JP Clark

JP Clark
JP Clark. Photo: Nation NG

John Pepper Clark; Nigerian folklorist, poet, essayist and playwright who draws on his graphic experience to empower the poetry, the songs and, indeed, the grandest engagements of his Ijaw people. He is described in biography by Femi Osofisan as the main animating force of African poetry. Clark’s vocation as a poet commenced with Juuenillla, part of which he showed for assessment during his days at the Department of English, University College, Ibadan, where he also began a literary magazine, The Horn. Several works that followed are a vivid convincing demonstration of the blackman’s creative energy and impulse against the historical background of foreign conservative and negative images of African contribution to the development of human civilization. Clark, a recipient of the National Merit is also a crusader for human and democratic values.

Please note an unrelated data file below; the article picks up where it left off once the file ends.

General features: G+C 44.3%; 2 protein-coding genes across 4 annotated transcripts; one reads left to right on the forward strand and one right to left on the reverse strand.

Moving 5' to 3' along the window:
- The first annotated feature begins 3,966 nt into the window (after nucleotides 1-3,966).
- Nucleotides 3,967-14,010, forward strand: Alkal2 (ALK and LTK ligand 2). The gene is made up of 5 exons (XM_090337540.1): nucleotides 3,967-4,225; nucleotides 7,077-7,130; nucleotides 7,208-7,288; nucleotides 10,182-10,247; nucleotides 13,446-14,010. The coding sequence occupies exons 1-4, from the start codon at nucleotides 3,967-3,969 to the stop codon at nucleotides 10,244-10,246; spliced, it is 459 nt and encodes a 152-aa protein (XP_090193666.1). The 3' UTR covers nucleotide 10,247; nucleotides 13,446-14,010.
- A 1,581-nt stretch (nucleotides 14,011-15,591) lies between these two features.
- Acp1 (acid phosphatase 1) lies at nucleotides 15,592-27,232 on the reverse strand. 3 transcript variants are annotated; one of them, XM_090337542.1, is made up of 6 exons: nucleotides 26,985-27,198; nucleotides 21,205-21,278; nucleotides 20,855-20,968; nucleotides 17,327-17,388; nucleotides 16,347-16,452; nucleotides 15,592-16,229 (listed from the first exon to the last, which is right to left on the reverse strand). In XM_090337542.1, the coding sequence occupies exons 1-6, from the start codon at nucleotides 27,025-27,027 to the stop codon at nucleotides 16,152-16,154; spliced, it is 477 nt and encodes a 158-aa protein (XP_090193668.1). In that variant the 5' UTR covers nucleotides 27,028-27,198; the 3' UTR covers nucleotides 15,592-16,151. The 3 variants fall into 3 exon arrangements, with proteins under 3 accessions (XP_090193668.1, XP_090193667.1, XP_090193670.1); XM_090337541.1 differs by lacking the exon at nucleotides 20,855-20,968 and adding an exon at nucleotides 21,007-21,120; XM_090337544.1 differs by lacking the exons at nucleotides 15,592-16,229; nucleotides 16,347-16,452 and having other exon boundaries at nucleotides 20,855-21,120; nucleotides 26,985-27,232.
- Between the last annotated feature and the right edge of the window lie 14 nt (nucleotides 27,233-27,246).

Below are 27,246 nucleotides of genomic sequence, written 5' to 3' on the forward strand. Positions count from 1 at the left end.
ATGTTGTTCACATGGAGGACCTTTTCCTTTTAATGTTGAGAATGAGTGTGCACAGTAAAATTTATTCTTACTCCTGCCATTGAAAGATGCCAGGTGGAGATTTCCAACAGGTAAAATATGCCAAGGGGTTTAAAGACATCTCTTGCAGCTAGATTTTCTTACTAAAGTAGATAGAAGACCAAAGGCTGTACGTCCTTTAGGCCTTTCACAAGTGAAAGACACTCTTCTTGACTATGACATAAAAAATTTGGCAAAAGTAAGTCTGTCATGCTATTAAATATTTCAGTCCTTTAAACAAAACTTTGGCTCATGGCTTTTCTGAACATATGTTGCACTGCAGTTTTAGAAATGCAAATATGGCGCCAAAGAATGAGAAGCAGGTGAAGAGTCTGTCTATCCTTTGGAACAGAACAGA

Places of Growth

Clark was born on April 6, 1945. After his secondary education in 1954 at the Government College, Ughelli, Delta State, Clark left for Lagos, where he joined the Cabinet Office of the colonial service as a clerk. As a young boy from Kiagbodo in the western Ijaw area of Delta State, Nigeria who lived and grew up among his riverine people, Clark became fully equipped with the nuances of his people, which later made him a profound voice of the riverine sensibility.



Clark had wanted to join David Ejoor, his trusted classmate at the old Royal British West African Frontier Force but could not because his father disapproved. He become a literary colossus, having shared ideas with literary giants like Michael Echeruo, Abiola Srele, Emmanuel Obiechina and Christopher Okigbo, the Nigerian Civil War hero.



Some of Clark’s works include The Example of Shakespeare, The Ozidi Saga, The Bokoroa Plays, The Boat, Full Circle, Casualties, A Reed in the Tide, America their America, The State of the Union, Song of a Goat, The Raft and Mandela, among others. These altogether are not only outstanding contributions to Nigerian literature but also to the growing corpus of African literary cultural heritage.

Tope Apoola
Profession: Writer